As the winter fog burns-off at sunrise the top of the world's tallest residential building flares with the sun's reflection. Proving that the earth isn't flat, the lower floors are still yet to greet the new day.
The strong north winds are visible on the sea surface as the sunlight hits the city buildings. The G is visible on the left edge of the picture, just below and to the left of Albert Park Lake, home of the Australian Formula One Grand Prix, and a few hundred swans. Mid-right is the Yarra river (See? It is blue after all), curving around Fishermen's Bend into Hobson's Bay on the top of Port Phillip Bay. If you squint you can make out the Mornington Peninsula on the left, and Queenscliff on the right. On his expedition which uncovered Bass Strait, in the Norfolk, Matthew Flinders came past The Heads in mid-summer, a time of rough weather, and thought it was just rolling surf crashing on a beach. Oblivious to the natural port, he named the Sound east of Port Phillip, Western Port ... as the first port West of Sydney Town. Not many Melbournians know this, and happily put up with TV Weather Presenters calling it Western Port Bay. It is neither West, nor a Bay, as a Bay has one entrance, unlike a Sound, which has two, or more. Five years later, on his survey of the southern Australian coastline, he found the entrance to Port Philip Bay, but it had been discovered ten weeks earlier by John Murray in the Lady Nelson.
The nose (and windscreen wiper) of this A340-300 slides above Mt.Rakaposhi, the 27th highest mountain in the world. With more than 60 peaks over 7000m (23,000') high; the Karakoram Range, which borders China, India and Pakistan, does not include the second highest mountain in the world, K2, (which instead is at the western edge of the Himalayas).
The Karakoram Range also contains the second and third longest non-polar glaciers on earth. Using a large aperture to increase the depth of field, it makes the mountain look much closer than the 8,000 feet clearance provided. In fact, this day there was another aircraft 2,000 feet below us.
It only takes about 30 mins to clear the highest part of the range, but during this time the flight path is broken down into about five segments, each of which has its own emergency escape path down various valleys in case the unthinkable happens. And you thought Pilots only did Sodoku in the cruise...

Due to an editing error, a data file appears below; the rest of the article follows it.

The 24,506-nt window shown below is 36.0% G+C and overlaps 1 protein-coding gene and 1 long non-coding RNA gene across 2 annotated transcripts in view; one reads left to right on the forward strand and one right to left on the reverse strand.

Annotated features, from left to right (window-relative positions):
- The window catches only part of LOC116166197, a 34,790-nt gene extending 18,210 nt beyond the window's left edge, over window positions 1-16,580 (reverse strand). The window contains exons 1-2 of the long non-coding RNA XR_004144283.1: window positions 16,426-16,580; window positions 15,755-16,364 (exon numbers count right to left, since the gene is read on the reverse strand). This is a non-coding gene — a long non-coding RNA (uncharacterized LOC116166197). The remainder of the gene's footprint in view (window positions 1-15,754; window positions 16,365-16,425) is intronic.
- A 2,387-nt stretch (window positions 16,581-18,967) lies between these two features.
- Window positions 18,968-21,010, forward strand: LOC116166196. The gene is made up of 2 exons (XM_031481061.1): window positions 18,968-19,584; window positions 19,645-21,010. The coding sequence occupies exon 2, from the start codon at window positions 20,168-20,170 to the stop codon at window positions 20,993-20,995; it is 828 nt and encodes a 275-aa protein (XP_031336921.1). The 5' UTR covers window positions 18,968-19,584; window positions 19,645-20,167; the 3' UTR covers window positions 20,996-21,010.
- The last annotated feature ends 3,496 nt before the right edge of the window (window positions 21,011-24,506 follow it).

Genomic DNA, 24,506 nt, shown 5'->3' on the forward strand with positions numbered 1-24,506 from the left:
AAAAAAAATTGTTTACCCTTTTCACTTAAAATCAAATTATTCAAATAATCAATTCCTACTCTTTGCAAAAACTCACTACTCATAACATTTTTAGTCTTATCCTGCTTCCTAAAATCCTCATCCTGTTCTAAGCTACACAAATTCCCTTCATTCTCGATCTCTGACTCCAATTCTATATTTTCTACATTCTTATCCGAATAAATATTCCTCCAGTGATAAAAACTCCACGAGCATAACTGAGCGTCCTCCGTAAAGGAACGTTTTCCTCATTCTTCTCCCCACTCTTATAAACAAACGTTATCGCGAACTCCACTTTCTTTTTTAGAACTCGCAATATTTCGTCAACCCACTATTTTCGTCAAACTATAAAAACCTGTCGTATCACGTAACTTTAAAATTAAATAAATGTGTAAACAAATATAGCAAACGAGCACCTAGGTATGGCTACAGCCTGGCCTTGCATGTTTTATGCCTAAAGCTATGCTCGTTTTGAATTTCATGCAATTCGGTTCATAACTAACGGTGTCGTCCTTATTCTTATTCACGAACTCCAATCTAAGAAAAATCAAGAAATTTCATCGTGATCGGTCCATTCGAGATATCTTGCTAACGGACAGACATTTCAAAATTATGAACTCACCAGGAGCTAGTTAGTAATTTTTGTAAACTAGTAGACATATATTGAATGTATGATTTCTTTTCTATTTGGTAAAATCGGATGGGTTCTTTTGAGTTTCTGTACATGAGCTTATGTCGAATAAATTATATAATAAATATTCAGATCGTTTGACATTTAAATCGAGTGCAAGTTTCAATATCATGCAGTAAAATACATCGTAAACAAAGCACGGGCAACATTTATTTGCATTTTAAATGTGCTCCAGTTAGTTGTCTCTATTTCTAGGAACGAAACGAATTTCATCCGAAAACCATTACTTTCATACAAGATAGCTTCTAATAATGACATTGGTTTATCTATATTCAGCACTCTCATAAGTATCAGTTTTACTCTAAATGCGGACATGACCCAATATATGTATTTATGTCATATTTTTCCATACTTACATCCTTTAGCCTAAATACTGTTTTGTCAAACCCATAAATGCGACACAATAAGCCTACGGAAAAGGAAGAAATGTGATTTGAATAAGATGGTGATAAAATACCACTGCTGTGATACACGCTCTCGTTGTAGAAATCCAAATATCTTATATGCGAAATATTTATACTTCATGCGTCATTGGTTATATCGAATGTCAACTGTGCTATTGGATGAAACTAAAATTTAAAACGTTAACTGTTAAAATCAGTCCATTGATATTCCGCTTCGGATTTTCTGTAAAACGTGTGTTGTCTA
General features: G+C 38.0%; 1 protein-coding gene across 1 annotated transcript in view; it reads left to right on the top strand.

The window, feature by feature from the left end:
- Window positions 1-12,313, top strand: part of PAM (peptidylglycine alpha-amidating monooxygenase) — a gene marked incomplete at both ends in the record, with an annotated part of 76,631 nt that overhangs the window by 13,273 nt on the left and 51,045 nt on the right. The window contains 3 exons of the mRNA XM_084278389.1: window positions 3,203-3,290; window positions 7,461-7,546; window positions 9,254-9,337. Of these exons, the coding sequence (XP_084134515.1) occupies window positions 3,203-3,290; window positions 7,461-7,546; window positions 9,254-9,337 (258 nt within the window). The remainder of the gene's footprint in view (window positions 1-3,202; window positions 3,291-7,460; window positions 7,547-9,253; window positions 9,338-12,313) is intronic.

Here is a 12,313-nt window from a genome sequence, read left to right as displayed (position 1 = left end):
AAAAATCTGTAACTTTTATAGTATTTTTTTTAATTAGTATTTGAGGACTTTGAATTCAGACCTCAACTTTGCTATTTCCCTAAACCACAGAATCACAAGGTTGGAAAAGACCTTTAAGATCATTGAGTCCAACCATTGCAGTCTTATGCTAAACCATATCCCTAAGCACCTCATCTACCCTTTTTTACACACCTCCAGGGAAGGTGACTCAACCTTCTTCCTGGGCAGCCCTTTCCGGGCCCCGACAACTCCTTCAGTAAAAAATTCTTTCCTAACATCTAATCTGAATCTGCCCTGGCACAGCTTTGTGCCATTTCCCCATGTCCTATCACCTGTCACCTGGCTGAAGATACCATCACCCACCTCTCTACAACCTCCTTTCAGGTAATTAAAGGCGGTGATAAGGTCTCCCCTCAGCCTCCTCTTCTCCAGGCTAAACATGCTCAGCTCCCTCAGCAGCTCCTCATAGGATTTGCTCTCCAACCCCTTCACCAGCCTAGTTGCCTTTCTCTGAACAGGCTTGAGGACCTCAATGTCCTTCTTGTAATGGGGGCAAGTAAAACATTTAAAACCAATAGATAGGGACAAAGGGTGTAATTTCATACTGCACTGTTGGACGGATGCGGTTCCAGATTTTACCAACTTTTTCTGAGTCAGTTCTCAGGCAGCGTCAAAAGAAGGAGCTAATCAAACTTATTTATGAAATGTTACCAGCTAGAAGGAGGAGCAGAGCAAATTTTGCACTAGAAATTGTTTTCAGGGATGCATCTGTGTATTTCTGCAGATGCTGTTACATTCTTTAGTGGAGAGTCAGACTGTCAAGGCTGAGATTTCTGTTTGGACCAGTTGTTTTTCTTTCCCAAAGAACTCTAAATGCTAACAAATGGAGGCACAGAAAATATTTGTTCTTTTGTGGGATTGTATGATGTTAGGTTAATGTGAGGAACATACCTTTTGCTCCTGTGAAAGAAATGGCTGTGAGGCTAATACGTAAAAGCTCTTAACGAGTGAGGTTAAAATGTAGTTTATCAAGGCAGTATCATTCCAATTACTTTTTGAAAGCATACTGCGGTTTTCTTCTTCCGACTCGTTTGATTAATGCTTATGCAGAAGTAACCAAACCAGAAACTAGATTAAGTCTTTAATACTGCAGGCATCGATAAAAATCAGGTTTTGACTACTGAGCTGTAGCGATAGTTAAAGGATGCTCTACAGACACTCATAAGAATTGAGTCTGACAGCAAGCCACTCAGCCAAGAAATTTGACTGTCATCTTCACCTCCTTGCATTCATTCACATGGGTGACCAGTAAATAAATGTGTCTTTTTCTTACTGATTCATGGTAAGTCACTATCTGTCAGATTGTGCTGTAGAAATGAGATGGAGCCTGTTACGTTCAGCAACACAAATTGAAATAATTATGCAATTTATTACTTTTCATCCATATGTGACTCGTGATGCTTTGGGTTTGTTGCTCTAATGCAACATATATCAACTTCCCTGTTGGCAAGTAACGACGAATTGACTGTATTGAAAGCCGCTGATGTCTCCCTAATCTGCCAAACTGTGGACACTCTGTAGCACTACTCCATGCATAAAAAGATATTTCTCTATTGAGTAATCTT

Mt.Nanga Parbat, Pakistan
Approaching Mt.Rakaposhi, (above) a glance to the right reveals the ninth highest mountain in the world, which also marks the westernmost point of the Himalayas. One of the fourteen mountains higher than 8,000m; it's name means Naked Mountain, but for most of the 1900s it was known as Killer Mountain. 31 lives were lost in six attempts over half a century, (most in the 1930s) before Austrian Hermann Buhl made the final ascent, alone, after his team members turned-back. It took him 40 hours and he spent the night balanced upright on a ledge, snatching sleep – without supplemental oxygen.
The highest mountain face in the world (over 15,000 feet), the Rupal Face, looks south. The wind blows a snow mane at its peak as we pass. K2, for which this mountain is often mistaken by passing pilots, is much further east of the airway and out of sight.
You Can't See It From The Moon
And usually, you can't see it from 35,000 feet. NASA has even done up a special webpage about it (here), but they neglect to mention that it was a NASA spokesman during the race to Moon in the 1960s who told the world's press that the Astronauts would be able to see the Great Wall Of China from the Moon. Normally, there is too much haze to even see it from normal airliner cruising levels due to it having been made from surrounding materials. But in the weeks leading up to the 2008 Olympics at nearby Beijing, the Chinese Government made an all-out effort to reduce air pollution, and for a few days, at least, it was visible from above. This shot was taken by Augmenting Pilot, Aussie Grant Fichera, whilst I slept, on the way to Nagoya Japan.
Since it's level with the celestial equator, the constellation called Orion is visible from everywhere on earth. Australians usually refer to Orion's belt and sword as The Saucepan for the way the stars are presented in the Southern Hemisphere. Here, at Walkerville, it sits low in the north west, about to be usurped by the rising moon.